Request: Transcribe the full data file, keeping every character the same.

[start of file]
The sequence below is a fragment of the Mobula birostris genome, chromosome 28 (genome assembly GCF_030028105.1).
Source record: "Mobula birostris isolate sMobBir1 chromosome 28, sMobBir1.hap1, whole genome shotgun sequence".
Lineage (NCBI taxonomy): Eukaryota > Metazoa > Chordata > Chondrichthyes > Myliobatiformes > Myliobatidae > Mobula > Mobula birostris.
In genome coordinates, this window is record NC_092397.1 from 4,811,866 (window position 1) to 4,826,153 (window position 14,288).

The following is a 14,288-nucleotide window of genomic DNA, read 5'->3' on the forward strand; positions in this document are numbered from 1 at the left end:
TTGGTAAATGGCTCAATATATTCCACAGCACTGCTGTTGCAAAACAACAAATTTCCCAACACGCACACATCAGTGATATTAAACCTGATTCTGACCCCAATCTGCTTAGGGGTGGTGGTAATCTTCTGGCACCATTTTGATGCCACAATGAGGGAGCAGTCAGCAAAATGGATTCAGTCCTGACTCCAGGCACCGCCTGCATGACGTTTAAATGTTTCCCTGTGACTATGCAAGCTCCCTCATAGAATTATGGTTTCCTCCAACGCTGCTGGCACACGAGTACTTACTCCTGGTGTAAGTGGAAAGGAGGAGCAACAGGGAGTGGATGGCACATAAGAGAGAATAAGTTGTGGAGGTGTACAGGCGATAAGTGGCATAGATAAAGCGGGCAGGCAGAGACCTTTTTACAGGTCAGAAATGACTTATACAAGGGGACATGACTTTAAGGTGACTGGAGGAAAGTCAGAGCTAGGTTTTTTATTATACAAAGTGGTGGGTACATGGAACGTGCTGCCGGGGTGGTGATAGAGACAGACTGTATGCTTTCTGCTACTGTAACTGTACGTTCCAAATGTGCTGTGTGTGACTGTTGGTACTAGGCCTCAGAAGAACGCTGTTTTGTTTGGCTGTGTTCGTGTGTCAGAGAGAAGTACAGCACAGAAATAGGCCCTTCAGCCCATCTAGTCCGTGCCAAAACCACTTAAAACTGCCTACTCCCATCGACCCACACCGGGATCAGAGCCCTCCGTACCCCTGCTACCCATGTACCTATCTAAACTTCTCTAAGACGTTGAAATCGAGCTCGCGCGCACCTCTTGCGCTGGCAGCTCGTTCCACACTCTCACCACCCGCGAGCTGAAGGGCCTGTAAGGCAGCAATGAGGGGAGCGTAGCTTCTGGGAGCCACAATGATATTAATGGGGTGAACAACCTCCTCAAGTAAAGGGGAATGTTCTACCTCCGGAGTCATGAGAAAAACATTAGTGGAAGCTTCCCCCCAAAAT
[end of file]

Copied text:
The sequence below is a fragment of the Mobula birostris genome, chromosome 28 (genome assembly GCF_030028105.1).
Source record: "Mobula birostris isolate sMobBir1 chromosome 28, sMobBir1.hap1, whole genome shotgun sequence".
Lineage (NCBI taxonomy): Eukaryota > Metazoa > Chordata > Chondrichthyes > Myliobatiformes > Myliobatidae > Mobula > Mobula birostris.
In genome coordinates, this window is record NC_092397.1 from 4,811,866 (window position 1) to 4,826,153 (window position 14,288).

The following is a 14,288-nucleotide window of genomic DNA, read 5'->3' on the forward strand; positions in this document are numbered from 1 at the left end:
TTGGTAAATGGCTCAATATATTCCACAGCACTGCTGTTGCAAAACAACAAATTTCCCAACACGCACACATCAGTGATATTAAACCTGATTCTGACCCCAATCTGCTTAGGGGTGGTGGTAATCTTCTGGCACCATTTTGATGCCACAATGAGGGAGCAGTCAGCAAAATGGATTCAGTCCTGACTCCAGGCACCGCCTGCATGACGTTTAAATGTTTCCCTGTGACTATGCAAGCTCCCTCATAGAATTATGGTTTCCTCCAACGCTGCTGGCACACGAGTACTTACTCCTGGTGTAAGTGGAAAGGAGGAGCAACAGGGAGTGGATGGCACATAAGAGAGAATAAGTTGTGGAGGTGTACAGGCGATAAGTGGCATAGATAAAGCGGGCAGGCAGAGACCTTTTTACAGGTCAGAAATGACTTATACAAGGGGACATGACTTTAAGGTGACTGGAGGAAAGTCAGAGCTAGGTTTTTTATTATACAAAGTGGTGGGTACATGGAACGTGCTGCCGGGGTGGTGATAGAGACAGACTGTATGCTTTCTGCTACTGTAACTGTACGTTCCAAATGTGCTGTGTGTGACTGTTGGTACTAGGCCTCAGAAGAACGCTGTTTTGTTTGGCTGTGTTCGTGTGTCAGAGAGAAGTACAGCACAGAAATAGGCCCTTCAGCCCATCTAGTCCGTGCCAAAACCACTTAAAACTGCCTACTCCCATCGACCCACACCGGGATCAGAGCCCTCCGTACCCCTGCTACCCATGTACCTATCTAAACTTCTCTAAGACGTTGAAATCGAGCTCGCGCGCACCTCTTGCGCTGGCAGCTCGTTCCACACTCTCACCACCCGCGAGCTGAAGGGCCTGTAAGGCAGCAATGAGGGGAGCGTAGCTTCTGGGAGCCACAATGATATTAATGGGGTGAACAACCTCCTCAAGTAAAGGGGAATGTTCTACCTCCGGAGTCATGAGAAAAACATTAGTGGAAGCTTCCCCCCAAAAT